New Delhi: Skywatchers and space enthusiasts
on Thursday thronged the Jantar Mantar here to witness equinox, a
celestial phenomenon when the day and night are approximately
of equal duration.
The event takes place twice a year on March 21 and
During equinox, the Sun moves across the celestial
equator, which lies directly above the Earth`s equator. During
the crossing, the Sun rises exactly in the east and sets
exactly in the west, thereby making the night and day of
approximately equal duration.
Science Popularisation Association of Communicators and
Educators (SPACE), an NGO, in collaboration with Nehru
Planetarium has organised a public outreach programme at
Jantar Mantar on the occasion of Autumnal Equinox.
School students, foreigners and common people visited the
observatory and took active part in the event.
"The word equinox derives from the Latin words `aequus`
(equal) and `nox` (night). In reality, the day is longer than
the night at an equinox, because the Sun is not a single point
of light, but appears to be a disc. So when the centre of the
Sun is still below the horizon, the upper limb is already
visible and emits light," SPACE director C B Devgun said.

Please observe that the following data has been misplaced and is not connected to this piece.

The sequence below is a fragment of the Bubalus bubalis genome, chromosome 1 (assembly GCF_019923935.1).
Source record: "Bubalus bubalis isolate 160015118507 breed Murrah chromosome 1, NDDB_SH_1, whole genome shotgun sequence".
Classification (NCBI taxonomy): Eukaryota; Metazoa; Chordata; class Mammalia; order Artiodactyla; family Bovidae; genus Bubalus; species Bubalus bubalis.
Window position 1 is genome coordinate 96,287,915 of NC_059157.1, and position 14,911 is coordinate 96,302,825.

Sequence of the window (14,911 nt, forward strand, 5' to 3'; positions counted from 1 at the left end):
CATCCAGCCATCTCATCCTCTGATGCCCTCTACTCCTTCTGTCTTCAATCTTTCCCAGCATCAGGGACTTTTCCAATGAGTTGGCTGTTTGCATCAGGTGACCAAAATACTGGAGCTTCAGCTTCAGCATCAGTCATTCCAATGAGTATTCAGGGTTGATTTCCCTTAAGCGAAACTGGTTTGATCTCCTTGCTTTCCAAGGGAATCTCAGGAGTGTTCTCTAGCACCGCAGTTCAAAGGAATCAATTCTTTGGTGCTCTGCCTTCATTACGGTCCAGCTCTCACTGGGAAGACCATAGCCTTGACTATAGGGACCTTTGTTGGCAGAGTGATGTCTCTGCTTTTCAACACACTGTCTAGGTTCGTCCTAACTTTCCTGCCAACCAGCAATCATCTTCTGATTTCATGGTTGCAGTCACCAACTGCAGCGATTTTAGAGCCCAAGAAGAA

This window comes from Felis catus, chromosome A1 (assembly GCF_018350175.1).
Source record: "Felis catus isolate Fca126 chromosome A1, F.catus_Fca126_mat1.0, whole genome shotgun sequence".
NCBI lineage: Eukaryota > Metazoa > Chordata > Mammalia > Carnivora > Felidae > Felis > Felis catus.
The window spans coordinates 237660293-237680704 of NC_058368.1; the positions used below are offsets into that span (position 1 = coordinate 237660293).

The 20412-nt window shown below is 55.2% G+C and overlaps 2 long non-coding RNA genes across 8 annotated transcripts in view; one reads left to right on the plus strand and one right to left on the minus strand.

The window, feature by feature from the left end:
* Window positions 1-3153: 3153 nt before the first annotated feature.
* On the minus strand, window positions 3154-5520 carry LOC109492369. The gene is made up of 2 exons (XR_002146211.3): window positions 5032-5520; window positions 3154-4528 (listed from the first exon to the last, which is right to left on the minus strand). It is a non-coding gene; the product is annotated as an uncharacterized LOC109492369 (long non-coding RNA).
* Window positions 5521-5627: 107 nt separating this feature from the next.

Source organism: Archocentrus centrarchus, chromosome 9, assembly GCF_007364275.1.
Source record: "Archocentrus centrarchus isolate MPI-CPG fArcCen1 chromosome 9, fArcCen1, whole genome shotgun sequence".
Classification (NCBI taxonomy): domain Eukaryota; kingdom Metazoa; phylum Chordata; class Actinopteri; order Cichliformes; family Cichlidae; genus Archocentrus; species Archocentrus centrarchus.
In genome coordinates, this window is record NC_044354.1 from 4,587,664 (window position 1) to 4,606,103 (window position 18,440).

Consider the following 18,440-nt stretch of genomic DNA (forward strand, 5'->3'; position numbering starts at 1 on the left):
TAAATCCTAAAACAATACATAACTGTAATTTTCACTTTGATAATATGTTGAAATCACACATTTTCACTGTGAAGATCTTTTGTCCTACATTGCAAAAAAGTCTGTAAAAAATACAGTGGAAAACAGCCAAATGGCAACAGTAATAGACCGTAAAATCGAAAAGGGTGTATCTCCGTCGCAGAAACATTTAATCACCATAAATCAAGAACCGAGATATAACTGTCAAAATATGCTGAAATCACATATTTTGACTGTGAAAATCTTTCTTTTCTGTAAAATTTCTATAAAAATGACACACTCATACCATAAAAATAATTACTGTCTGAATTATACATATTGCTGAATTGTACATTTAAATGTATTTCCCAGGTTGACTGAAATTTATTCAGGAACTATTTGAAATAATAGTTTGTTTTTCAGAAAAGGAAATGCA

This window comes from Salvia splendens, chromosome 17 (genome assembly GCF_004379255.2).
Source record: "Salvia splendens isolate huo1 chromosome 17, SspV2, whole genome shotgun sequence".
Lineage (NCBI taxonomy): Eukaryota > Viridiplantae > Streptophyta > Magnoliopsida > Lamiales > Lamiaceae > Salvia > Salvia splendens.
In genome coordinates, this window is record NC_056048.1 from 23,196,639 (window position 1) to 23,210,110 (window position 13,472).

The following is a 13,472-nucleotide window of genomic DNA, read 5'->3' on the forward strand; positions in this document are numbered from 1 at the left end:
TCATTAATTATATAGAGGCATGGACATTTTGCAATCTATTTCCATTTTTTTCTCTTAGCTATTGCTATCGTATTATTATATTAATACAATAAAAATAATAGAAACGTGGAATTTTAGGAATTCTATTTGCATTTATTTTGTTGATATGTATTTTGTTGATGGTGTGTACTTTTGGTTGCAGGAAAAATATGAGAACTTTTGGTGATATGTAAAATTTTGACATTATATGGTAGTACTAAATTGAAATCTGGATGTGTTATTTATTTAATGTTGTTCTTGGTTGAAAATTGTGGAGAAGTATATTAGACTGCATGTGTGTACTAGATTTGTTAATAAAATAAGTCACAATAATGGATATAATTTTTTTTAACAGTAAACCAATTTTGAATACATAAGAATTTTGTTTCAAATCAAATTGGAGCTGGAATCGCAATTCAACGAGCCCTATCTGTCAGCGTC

The atmosphere refracts light downwards, so even when the
upper limb of the Sun is still below the horizon, its rays
already reach around the horizon to the ground. These effects
together make the day about 14 minutes longer than the night
(at the equator, and more towards the poles), he said.
"This year the autumnal equinox was at 08:39 am. The
exact time of the equinoxes are not fixed. They generally
occur about six hours later each year, amounting to one full
day in four years which in turn makes a leap year," he said.
In Delhi, day and night will be equal on September 27
when the Sun will rise at 6:12 am and set at 6:12 pm.
"This day is commonly referred to as `equilux` to
distinguish them from the equinox. The equinox is a point in
time, but the equilux is a day," Devgun explained.